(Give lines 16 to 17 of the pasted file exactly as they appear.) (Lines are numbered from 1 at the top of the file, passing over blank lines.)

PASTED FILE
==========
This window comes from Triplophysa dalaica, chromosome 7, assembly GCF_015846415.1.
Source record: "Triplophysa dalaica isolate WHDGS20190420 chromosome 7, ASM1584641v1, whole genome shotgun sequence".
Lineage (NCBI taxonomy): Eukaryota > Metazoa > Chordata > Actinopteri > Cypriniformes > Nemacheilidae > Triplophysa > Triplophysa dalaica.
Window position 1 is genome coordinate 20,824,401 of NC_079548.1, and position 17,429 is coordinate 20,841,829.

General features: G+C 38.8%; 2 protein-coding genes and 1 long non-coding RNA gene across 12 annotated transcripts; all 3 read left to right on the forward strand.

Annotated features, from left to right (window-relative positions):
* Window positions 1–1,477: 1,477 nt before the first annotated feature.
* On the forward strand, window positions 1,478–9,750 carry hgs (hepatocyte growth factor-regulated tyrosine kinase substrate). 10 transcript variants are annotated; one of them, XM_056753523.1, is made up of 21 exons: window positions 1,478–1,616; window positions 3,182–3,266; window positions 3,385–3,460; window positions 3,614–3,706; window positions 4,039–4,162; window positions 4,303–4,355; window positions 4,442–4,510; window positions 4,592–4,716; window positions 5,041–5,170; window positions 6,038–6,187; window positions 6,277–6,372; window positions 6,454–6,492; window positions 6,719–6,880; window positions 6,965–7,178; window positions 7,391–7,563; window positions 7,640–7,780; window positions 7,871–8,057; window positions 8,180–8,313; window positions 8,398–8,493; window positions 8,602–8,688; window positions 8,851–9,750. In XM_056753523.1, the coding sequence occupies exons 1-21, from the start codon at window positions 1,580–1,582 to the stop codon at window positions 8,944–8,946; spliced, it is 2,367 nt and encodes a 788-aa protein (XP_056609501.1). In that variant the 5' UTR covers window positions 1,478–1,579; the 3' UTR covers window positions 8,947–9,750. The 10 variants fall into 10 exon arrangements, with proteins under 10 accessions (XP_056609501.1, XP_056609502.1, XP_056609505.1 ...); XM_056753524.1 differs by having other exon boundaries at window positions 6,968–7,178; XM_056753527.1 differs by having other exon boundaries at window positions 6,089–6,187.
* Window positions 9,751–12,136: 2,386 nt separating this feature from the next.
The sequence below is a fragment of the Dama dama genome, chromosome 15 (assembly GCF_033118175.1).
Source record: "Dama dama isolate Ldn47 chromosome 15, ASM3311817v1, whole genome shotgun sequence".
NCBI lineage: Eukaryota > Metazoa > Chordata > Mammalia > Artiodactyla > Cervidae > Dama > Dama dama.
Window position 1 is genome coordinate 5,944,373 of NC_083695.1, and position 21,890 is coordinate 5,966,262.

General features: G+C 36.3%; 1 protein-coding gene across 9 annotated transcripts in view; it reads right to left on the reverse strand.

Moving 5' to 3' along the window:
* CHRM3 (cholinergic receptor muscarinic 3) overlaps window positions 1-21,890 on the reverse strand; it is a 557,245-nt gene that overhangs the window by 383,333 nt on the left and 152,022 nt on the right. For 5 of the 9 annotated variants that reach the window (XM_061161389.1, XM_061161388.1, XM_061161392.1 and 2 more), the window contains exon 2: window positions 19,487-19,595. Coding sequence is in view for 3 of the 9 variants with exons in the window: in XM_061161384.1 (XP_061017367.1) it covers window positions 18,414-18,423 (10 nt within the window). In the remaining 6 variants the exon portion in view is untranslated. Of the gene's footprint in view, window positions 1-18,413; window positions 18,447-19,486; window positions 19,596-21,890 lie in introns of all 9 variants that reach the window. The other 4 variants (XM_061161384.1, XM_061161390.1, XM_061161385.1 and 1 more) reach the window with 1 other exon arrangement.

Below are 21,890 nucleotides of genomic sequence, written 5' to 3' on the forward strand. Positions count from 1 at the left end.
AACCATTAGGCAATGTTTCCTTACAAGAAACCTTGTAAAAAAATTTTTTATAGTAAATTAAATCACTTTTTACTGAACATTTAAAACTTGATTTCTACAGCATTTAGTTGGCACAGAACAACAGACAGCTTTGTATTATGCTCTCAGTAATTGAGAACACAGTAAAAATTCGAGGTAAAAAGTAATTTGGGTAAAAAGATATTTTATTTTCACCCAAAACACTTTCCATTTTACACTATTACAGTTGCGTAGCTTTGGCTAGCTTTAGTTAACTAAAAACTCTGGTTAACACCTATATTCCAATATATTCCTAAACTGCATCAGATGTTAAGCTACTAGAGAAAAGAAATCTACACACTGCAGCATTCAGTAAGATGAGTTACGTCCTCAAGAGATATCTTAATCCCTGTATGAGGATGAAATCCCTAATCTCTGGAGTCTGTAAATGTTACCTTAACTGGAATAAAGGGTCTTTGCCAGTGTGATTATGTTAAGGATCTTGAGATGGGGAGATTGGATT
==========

* CHRM3 (cholinergic receptor muscarinic 3) overlaps window positions 1-21,890 on the reverse strand; it is a 557,245-nt gene that overhangs the window by 383,333 nt on the left and 152,022 nt on the right. For 5 of the 9 annotated variants that reach the window (XM_061161389.1, XM_061161388.1, XM_061161392.1 and 2 more), the window contains exon 2: window positions 19,487-19,595. Coding sequence is in view for 3 of the 9 variants with exons in the window: in XM_061161384.1 (XP_061017367.1) it covers window positions 18,414-18,423 (10 nt within the window). In the remaining 6 variants the exon portion in view is untranslated. Of the gene's footprint in view, window positions 1-18,413; window positions 18,447-19,486; window positions 19,596-21,890 lie in introns of all 9 variants that reach the window. The other 4 variants (XM_061161384.1, XM_061161390.1, XM_061161385.1 and 1 more) reach the window with 1 other exon arrangement.

Below are 21,890 nucleotides of genomic sequence, written 5' to 3' on the forward strand. Positions count from 1 at the left end.